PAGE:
Keeping her disorder a secret also impacts Mel’s romantic life as well. One day while working at the local senior center, Mel meets a boy that she thinks she might like to date. Mel is immediately tormented by her usual concerns – how can I get close to this boy without him finding out about my disorder and, if he does find out, is he going to treat me differently because of it? Along with how she’s feeling about what happened with her friends, Mel ends up on a pretty big emotional roller coaster ride and the main question of the novel becomes how long can she continue to cope with her disorder while dealing with all these mixed emotions and keeping so many secrets.
I really liked Mel a lot. She’s a nice girl and I immediately sympathized with everything she’s going through. One of the qualities I liked most about her is the way she handles herself at the senior center with the elderly residents. She loves working with them and cheering them up if they’re having a down day or aren’t adjusting well to living there. At the same time, however, she is self-aware enough to know when she’s on a downward cycle with her bipolar disorder and isolates herself from the residents because she doesn’t want to bring them down with her. I was really touched by that level of sensitivity and caring.
I also liked how the author, Eric Lindstrom, accurately portrays bipolar disorder as a disorder that is unique to each person who has it. Not everyone who has bipolar experiences the exact same ups and downs, and some like Mel are what are called rapid cyclers. I thought he did a wonderful job of capturing Mel’s ups and downs and of showing us that even though Mel has bipolar disorder, there is still so much more to her than her disorder.
My absolute favorite part of the book was the overriding theme that sometimes you need help in life. Sometimes no matter how independent we think we are or how afraid we might be of being judged, we still need to reach out to others. There are some problems out there that are just too big to handle alone. I think that lesson is true not just for someone who is coping with a mental illness, but for all of us. Sometimes we all have to let people in.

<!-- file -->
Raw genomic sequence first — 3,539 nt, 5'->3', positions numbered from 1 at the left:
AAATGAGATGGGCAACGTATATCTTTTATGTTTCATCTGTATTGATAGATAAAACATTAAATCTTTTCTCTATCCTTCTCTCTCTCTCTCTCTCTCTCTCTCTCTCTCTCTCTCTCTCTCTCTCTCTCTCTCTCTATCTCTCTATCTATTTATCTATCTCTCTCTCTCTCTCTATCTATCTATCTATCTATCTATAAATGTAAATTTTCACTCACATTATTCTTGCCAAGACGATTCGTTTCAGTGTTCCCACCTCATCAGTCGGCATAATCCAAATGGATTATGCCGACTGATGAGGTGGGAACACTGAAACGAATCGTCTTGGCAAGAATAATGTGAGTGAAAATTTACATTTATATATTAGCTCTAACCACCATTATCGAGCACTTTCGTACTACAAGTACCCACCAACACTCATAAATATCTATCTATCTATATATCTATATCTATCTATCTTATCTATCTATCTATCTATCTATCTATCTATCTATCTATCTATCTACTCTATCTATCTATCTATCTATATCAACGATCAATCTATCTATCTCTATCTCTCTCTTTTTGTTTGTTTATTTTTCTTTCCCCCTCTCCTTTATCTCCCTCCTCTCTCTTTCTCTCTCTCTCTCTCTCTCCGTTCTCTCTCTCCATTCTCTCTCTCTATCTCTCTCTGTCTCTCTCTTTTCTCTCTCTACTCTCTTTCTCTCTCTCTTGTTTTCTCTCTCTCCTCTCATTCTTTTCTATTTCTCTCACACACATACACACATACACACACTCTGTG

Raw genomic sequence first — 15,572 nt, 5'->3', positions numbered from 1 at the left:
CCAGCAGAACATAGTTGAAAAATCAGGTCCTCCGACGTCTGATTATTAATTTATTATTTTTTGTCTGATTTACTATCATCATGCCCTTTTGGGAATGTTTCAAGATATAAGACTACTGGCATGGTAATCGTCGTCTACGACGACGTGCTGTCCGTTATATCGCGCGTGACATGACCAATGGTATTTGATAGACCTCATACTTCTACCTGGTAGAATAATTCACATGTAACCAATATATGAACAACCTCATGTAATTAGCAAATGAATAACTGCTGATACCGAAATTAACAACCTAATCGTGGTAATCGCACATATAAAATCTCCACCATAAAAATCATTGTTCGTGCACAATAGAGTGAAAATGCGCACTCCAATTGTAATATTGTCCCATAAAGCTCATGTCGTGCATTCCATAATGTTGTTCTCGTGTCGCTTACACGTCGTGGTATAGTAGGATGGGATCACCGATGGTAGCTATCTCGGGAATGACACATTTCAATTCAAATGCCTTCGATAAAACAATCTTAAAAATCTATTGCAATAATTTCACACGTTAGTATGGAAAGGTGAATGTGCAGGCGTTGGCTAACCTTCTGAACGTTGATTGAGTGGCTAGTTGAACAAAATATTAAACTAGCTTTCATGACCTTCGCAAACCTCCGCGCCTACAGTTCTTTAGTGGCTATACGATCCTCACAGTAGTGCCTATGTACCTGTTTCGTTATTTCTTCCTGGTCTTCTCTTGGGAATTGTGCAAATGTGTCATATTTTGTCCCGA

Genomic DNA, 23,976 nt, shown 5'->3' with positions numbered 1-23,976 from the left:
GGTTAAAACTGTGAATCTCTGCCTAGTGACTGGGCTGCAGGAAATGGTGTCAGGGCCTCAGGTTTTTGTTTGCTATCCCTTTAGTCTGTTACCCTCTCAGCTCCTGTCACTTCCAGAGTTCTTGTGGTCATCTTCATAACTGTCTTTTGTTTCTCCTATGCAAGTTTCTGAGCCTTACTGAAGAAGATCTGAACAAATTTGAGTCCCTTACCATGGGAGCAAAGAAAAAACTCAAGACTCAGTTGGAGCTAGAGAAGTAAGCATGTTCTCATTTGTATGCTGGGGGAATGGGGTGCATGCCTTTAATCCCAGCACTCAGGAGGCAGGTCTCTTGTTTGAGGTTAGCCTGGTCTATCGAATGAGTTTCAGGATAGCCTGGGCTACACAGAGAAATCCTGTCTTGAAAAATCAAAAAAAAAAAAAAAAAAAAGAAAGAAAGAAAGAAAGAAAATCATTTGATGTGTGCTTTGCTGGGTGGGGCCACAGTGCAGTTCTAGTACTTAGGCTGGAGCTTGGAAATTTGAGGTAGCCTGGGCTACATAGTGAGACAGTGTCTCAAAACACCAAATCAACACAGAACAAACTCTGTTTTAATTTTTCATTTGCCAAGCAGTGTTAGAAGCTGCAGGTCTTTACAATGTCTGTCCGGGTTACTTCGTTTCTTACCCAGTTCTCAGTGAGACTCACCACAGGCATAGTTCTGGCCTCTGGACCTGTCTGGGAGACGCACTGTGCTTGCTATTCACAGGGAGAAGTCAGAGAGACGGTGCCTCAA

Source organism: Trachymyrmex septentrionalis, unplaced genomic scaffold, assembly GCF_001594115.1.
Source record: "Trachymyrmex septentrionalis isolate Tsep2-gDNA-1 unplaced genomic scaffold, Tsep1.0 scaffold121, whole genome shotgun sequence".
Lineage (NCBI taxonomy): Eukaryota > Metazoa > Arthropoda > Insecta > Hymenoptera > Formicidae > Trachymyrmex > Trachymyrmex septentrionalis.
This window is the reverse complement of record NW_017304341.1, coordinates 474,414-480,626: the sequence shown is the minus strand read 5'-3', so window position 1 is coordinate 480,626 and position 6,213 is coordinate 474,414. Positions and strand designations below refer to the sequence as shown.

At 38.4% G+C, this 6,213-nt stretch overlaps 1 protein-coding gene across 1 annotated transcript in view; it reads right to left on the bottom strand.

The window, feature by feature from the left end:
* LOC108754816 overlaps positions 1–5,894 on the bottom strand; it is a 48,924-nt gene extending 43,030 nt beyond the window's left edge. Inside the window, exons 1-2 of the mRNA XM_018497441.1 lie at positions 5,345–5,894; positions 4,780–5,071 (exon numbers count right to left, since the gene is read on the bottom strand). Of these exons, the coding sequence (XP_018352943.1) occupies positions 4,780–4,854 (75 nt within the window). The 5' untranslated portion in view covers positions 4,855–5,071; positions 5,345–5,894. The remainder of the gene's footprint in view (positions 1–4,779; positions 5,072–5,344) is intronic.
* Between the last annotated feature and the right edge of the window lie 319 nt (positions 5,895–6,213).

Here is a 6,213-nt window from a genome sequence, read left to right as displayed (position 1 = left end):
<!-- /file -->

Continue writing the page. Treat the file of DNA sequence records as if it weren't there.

The only real issue I had with A Tragic Kind of Wonderful was that it felt like Mel’s drama with her ex-circle of friends often took up too much of the story. While I understood that the drama was meant to show it’s unhealthy for a person to try to hide their mental illness from those who care about them, it still just felt like too much time was spent delving into Mel’s relationships with both Annie and Zumi and seeing what led to the collapse of their friendship. It’s one of those things that probably won’t bother other readers, but it just started to feel like a bit of a distraction to me.
A Tragic Kind of Wonderful is a beautifully written YA contemporary that paints an accurate and vivid portrait of bipolar disorder while simultaneously breaking down the stigma that is often associated with mental illness. If you enjoyed books such as Jennifer Niven’s All the Bright Places and Emery Lord’s When We Collided, I think you would enjoy this read as well.